Personally I would never use a mechanical vent. I'm sure things have changed a lot, but three generations before me were in the plumbing trade and my father was not only a plumber but a building inspector for 40 years too, and I was always told to never use mechanical vents. You'd also be surprised at how much you can get a piece of ABS to bend when you're trying to get it into a wall.
Title: Re: 14x32 in NH Lakes Region
Post by: Danfish on December 13, 2016, 09:00:58 AM
After 15 years of experience with AAV's installed in remodel and new construction, and no reported problems, I would recommend their use when connection to a vent stack is not a practical alternative.
Title: Re: 14x32 in NH Lakes Region
Post by: DavidRaftery on July 13, 2017, 07:37:09 PM
After taking the winter off, I am back working on the cabin.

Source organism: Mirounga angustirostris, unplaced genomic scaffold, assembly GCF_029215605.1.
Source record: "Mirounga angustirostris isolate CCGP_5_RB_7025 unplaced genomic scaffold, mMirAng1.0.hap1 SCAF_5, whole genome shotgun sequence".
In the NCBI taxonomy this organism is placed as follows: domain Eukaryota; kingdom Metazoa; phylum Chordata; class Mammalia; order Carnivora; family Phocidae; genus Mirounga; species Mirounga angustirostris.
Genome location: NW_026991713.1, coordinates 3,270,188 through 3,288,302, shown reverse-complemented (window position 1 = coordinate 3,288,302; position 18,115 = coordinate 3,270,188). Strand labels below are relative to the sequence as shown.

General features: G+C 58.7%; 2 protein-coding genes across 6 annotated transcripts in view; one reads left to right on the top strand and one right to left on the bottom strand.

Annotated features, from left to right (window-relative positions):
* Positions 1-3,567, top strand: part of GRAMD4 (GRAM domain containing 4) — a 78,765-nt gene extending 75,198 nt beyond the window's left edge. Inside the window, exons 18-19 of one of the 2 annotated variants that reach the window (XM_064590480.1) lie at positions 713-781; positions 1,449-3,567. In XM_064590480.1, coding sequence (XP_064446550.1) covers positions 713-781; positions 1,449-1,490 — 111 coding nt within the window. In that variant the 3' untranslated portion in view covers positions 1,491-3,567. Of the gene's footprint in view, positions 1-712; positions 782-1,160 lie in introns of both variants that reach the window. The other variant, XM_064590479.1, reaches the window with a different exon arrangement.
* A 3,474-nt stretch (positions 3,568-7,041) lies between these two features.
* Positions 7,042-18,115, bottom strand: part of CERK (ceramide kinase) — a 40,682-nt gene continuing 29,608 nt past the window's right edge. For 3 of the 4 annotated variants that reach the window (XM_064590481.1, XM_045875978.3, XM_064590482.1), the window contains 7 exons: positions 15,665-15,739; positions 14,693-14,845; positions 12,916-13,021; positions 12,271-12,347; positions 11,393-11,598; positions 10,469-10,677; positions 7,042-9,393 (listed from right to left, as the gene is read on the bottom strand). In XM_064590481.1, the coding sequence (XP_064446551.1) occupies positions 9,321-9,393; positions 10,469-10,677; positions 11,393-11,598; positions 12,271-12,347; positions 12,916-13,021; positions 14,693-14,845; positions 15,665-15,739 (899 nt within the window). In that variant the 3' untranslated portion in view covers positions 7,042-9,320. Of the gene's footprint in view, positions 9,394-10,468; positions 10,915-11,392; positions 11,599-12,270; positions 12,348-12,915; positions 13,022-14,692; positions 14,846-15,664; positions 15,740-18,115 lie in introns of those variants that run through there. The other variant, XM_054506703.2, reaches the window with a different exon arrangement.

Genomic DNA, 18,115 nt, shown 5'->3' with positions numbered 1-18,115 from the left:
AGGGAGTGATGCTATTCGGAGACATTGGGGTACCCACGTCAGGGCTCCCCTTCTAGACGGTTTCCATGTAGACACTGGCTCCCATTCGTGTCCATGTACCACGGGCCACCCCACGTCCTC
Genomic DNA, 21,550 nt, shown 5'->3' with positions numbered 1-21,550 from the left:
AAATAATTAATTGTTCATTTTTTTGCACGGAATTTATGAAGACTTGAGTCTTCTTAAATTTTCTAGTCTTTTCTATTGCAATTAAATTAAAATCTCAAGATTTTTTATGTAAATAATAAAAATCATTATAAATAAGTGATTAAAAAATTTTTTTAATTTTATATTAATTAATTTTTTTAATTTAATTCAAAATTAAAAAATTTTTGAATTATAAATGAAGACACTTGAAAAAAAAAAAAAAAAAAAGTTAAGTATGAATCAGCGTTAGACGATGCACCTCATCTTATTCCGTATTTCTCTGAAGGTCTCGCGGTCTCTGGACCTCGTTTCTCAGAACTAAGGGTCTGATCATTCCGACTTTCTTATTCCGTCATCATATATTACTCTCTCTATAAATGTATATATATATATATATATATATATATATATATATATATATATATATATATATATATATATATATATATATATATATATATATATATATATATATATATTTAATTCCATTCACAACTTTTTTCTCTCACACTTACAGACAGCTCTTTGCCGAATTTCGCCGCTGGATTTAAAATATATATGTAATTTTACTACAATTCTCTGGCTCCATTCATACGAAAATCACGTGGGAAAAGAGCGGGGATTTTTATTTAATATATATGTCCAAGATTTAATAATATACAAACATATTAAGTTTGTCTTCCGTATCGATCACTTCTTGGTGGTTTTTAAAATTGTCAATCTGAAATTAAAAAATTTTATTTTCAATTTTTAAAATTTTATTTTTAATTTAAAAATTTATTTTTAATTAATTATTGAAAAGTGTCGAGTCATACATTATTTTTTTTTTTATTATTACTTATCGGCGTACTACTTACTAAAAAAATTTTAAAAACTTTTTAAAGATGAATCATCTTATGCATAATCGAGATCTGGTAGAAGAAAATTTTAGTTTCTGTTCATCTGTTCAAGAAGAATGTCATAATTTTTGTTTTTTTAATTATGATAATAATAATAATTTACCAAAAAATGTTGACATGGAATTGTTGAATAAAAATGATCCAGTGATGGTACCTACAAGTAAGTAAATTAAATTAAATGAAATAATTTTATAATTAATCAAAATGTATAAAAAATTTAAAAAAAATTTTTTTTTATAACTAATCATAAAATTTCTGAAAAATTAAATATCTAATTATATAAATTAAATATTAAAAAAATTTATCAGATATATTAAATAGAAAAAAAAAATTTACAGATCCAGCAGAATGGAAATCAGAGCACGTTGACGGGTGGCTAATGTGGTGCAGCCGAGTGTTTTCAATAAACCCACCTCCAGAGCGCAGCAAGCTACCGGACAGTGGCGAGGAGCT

This winter was a normal 5 to 6 feet amount of snowfall, unlike the previous freak winter where there was only about a foot of snow. The metal roof sheds the snow well. There was no snow on the roof, the several times I visited. The falling snow leaves snow piles along the front and back of the cabin.

(http://i.imgur.com/Gbj0WQD.jpg)

I drove up in May to fill up my 300 gallon water tank from the well.  I hooked up a 12 volt pump to one end of 100 feet of potable water hose and the other end to the IBC tote. My deep cycle battery provided the power. It took about 3 hours to fill the water tank. I need to eventually remove that concrete cover and build a pump house over the well. That well cover is heavy!

(http://i.imgur.com/jcWf2SG.jpg)

The week of the 4th of July, I headed up to work on the plumbing vent piping. After reading the above helpful comments and since it is a relatively small job, I decided to place the vent piping in the walls. I used a miter box to cut pipe and that worked out very well.